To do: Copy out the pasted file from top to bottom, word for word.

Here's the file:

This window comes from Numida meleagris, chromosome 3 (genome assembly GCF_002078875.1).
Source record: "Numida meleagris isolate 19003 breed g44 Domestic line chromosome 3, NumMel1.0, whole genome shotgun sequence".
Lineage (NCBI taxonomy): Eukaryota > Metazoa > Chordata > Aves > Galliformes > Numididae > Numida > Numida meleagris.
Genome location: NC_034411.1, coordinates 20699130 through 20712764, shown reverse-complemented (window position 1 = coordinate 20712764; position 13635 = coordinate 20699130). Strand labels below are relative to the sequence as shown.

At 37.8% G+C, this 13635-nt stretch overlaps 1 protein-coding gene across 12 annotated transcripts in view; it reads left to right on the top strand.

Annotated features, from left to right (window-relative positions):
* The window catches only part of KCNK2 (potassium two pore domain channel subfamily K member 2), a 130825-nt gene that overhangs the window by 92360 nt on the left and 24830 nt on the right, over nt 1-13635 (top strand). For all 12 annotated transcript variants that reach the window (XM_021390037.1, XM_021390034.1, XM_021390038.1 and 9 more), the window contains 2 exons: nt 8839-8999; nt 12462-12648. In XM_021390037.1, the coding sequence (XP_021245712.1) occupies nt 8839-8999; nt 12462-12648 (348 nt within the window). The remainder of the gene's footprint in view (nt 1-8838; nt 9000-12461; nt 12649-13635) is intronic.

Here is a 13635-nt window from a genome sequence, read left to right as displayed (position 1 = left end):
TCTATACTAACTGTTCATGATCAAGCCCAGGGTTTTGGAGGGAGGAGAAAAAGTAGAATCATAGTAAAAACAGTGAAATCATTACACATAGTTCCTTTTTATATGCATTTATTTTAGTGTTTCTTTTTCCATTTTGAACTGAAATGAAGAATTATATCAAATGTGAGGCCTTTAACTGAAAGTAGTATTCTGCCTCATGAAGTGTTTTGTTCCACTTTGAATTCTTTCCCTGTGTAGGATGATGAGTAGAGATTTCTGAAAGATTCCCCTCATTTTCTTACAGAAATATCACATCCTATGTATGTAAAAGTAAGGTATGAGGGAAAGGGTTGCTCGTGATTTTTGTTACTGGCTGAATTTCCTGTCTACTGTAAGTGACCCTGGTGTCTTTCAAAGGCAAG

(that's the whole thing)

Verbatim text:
This window comes from Numida meleagris, chromosome 3 (genome assembly GCF_002078875.1).
Source record: "Numida meleagris isolate 19003 breed g44 Domestic line chromosome 3, NumMel1.0, whole genome shotgun sequence".
Lineage (NCBI taxonomy): Eukaryota > Metazoa > Chordata > Aves > Galliformes > Numididae > Numida > Numida meleagris.
Genome location: NC_034411.1, coordinates 20699130 through 20712764, shown reverse-complemented (window position 1 = coordinate 20712764; position 13635 = coordinate 20699130). Strand labels below are relative to the sequence as shown.

At 37.8% G+C, this 13635-nt stretch overlaps 1 protein-coding gene across 12 annotated transcripts in view; it reads left to right on the top strand.

Annotated features, from left to right (window-relative positions):
* The window catches only part of KCNK2 (potassium two pore domain channel subfamily K member 2), a 130825-nt gene that overhangs the window by 92360 nt on the left and 24830 nt on the right, over nt 1-13635 (top strand). For all 12 annotated transcript variants that reach the window (XM_021390037.1, XM_021390034.1, XM_021390038.1 and 9 more), the window contains 2 exons: nt 8839-8999; nt 12462-12648. In XM_021390037.1, the coding sequence (XP_021245712.1) occupies nt 8839-8999; nt 12462-12648 (348 nt within the window). The remainder of the gene's footprint in view (nt 1-8838; nt 9000-12461; nt 12649-13635) is intronic.

Here is a 13635-nt window from a genome sequence, read left to right as displayed (position 1 = left end):
TCTATACTAACTGTTCATGATCAAGCCCAGGGTTTTGGAGGGAGGAGAAAAAGTAGAATCATAGTAAAAACAGTGAAATCATTACACATAGTTCCTTTTTATATGCATTTATTTTAGTGTTTCTTTTTCCATTTTGAACTGAAATGAAGAATTATATCAAATGTGAGGCCTTTAACTGAAAGTAGTATTCTGCCTCATGAAGTGTTTTGTTCCACTTTGAATTCTTTCCCTGTGTAGGATGATGAGTAGAGATTTCTGAAAGATTCCCCTCATTTTCTTACAGAAATATCACATCCTATGTATGTAAAAGTAAGGTATGAGGGAAAGGGTTGCTCGTGATTTTTGTTACTGGCTGAATTTCCTGTCTACTGTAAGTGACCCTGGTGTCTTTCAAAGGCAAG